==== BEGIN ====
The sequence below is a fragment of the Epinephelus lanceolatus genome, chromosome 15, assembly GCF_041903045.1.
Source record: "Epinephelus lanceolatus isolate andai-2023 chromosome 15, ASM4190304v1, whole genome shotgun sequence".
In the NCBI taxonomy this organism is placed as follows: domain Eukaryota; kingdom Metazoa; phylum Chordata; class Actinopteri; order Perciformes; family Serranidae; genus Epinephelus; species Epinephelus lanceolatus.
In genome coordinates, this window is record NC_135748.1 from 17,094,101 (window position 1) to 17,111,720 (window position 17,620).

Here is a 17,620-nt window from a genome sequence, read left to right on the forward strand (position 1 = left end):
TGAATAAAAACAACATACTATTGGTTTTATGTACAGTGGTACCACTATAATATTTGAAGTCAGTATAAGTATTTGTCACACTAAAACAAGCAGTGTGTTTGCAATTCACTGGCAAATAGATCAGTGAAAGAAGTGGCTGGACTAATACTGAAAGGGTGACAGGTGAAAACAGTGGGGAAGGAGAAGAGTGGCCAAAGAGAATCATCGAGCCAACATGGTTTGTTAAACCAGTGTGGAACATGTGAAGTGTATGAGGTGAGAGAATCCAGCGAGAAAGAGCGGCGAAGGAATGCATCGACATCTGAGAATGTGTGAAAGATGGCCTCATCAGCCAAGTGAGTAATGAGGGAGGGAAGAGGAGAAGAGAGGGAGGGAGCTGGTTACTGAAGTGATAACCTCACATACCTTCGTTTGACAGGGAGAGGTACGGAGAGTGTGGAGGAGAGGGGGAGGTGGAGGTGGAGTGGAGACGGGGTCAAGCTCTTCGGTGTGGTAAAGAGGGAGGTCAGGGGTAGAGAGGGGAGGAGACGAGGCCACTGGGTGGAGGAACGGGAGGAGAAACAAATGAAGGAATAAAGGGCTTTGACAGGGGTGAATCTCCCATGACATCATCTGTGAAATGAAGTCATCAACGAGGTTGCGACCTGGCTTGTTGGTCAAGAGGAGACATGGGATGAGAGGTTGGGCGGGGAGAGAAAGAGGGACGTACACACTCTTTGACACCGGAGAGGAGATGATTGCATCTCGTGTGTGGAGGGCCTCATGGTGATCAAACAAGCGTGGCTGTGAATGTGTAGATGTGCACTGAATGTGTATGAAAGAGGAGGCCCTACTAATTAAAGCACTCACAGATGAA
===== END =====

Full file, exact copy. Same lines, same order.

The sequence below is a fragment of the Epinephelus lanceolatus genome, chromosome 15, assembly GCF_041903045.1.
Source record: "Epinephelus lanceolatus isolate andai-2023 chromosome 15, ASM4190304v1, whole genome shotgun sequence".
In the NCBI taxonomy this organism is placed as follows: domain Eukaryota; kingdom Metazoa; phylum Chordata; class Actinopteri; order Perciformes; family Serranidae; genus Epinephelus; species Epinephelus lanceolatus.
In genome coordinates, this window is record NC_135748.1 from 17,094,101 (window position 1) to 17,111,720 (window position 17,620).

Here is a 17,620-nt window from a genome sequence, read left to right on the forward strand (position 1 = left end):
TGAATAAAAACAACATACTATTGGTTTTATGTACAGTGGTACCACTATAATATTTGAAGTCAGTATAAGTATTTGTCACACTAAAACAAGCAGTGTGTTTGCAATTCACTGGCAAATAGATCAGTGAAAGAAGTGGCTGGACTAATACTGAAAGGGTGACAGGTGAAAACAGTGGGGAAGGAGAAGAGTGGCCAAAGAGAATCATCGAGCCAACATGGTTTGTTAAACCAGTGTGGAACATGTGAAGTGTATGAGGTGAGAGAATCCAGCGAGAAAGAGCGGCGAAGGAATGCATCGACATCTGAGAATGTGTGAAAGATGGCCTCATCAGCCAAGTGAGTAATGAGGGAGGGAAGAGGAGAAGAGAGGGAGGGAGCTGGTTACTGAAGTGATAACCTCACATACCTTCGTTTGACAGGGAGAGGTACGGAGAGTGTGGAGGAGAGGGGGAGGTGGAGGTGGAGTGGAGACGGGGTCAAGCTCTTCGGTGTGGTAAAGAGGGAGGTCAGGGGTAGAGAGGGGAGGAGACGAGGCCACTGGGTGGAGGAACGGGAGGAGAAACAAATGAAGGAATAAAGGGCTTTGACAGGGGTGAATCTCCCATGACATCATCTGTGAAATGAAGTCATCAACGAGGTTGCGACCTGGCTTGTTGGTCAAGAGGAGACATGGGATGAGAGGTTGGGCGGGGAGAGAAAGAGGGACGTACACACTCTTTGACACCGGAGAGGAGATGATTGCATCTCGTGTGTGGAGGGCCTCATGGTGATCAAACAAGCGTGGCTGTGAATGTGTAGATGTGCACTGAATGTGTATGAAAGAGGAGGCCCTACTAATTAAAGCACTCACAGATGAA